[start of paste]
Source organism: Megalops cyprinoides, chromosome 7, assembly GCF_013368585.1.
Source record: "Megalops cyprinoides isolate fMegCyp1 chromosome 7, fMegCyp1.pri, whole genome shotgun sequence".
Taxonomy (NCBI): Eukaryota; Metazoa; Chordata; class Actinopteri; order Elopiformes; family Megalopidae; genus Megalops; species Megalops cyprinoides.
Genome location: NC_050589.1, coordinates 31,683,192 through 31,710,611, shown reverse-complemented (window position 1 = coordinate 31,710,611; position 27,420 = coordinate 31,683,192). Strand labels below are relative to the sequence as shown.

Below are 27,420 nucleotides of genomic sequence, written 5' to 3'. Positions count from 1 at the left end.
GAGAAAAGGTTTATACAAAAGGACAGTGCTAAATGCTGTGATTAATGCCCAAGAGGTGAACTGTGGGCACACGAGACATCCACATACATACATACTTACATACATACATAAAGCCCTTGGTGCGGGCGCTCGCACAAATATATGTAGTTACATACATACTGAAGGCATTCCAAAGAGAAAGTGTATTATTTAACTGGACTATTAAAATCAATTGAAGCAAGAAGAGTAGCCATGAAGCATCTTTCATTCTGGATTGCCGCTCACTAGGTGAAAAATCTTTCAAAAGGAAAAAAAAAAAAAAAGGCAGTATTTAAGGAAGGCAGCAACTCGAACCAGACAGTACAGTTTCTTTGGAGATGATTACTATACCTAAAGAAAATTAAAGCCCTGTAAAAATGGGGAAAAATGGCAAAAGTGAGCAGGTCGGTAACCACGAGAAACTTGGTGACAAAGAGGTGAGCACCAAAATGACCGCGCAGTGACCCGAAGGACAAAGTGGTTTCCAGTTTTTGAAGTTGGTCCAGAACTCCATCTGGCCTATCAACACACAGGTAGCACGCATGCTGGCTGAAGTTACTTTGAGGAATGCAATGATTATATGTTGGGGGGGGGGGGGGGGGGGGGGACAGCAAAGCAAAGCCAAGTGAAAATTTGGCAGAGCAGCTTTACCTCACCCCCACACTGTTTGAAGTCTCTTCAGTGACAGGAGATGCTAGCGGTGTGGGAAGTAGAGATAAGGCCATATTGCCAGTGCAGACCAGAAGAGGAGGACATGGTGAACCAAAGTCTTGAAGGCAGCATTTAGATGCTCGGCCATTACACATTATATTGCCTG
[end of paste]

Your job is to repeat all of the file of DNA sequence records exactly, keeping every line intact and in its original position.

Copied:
Source organism: Megalops cyprinoides, chromosome 7, assembly GCF_013368585.1.
Source record: "Megalops cyprinoides isolate fMegCyp1 chromosome 7, fMegCyp1.pri, whole genome shotgun sequence".
Taxonomy (NCBI): Eukaryota; Metazoa; Chordata; class Actinopteri; order Elopiformes; family Megalopidae; genus Megalops; species Megalops cyprinoides.
Genome location: NC_050589.1, coordinates 31,683,192 through 31,710,611, shown reverse-complemented (window position 1 = coordinate 31,710,611; position 27,420 = coordinate 31,683,192). Strand labels below are relative to the sequence as shown.

Below are 27,420 nucleotides of genomic sequence, written 5' to 3'. Positions count from 1 at the left end.
GAGAAAAGGTTTATACAAAAGGACAGTGCTAAATGCTGTGATTAATGCCCAAGAGGTGAACTGTGGGCACACGAGACATCCACATACATACATACTTACATACATACATAAAGCCCTTGGTGCGGGCGCTCGCACAAATATATGTAGTTACATACATACTGAAGGCATTCCAAAGAGAAAGTGTATTATTTAACTGGACTATTAAAATCAATTGAAGCAAGAAGAGTAGCCATGAAGCATCTTTCATTCTGGATTGCCGCTCACTAGGTGAAAAATCTTTCAAAAGGAAAAAAAAAAAAAAAGGCAGTATTTAAGGAAGGCAGCAACTCGAACCAGACAGTACAGTTTCTTTGGAGATGATTACTATACCTAAAGAAAATTAAAGCCCTGTAAAAATGGGGAAAAATGGCAAAAGTGAGCAGGTCGGTAACCACGAGAAACTTGGTGACAAAGAGGTGAGCACCAAAATGACCGCGCAGTGACCCGAAGGACAAAGTGGTTTCCAGTTTTTGAAGTTGGTCCAGAACTCCATCTGGCCTATCAACACACAGGTAGCACGCATGCTGGCTGAAGTTACTTTGAGGAATGCAATGATTATATGTTGGGGGGGGGGGGGGGGGGGGGGACAGCAAAGCAAAGCCAAGTGAAAATTTGGCAGAGCAGCTTTACCTCACCCCCACACTGTTTGAAGTCTCTTCAGTGACAGGAGATGCTAGCGGTGTGGGAAGTAGAGATAAGGCCATATTGCCAGTGCAGACCAGAAGAGGAGGACATGGTGAACCAAAGTCTTGAAGGCAGCATTTAGATGCTCGGCCATTACACATTATATTGCCTG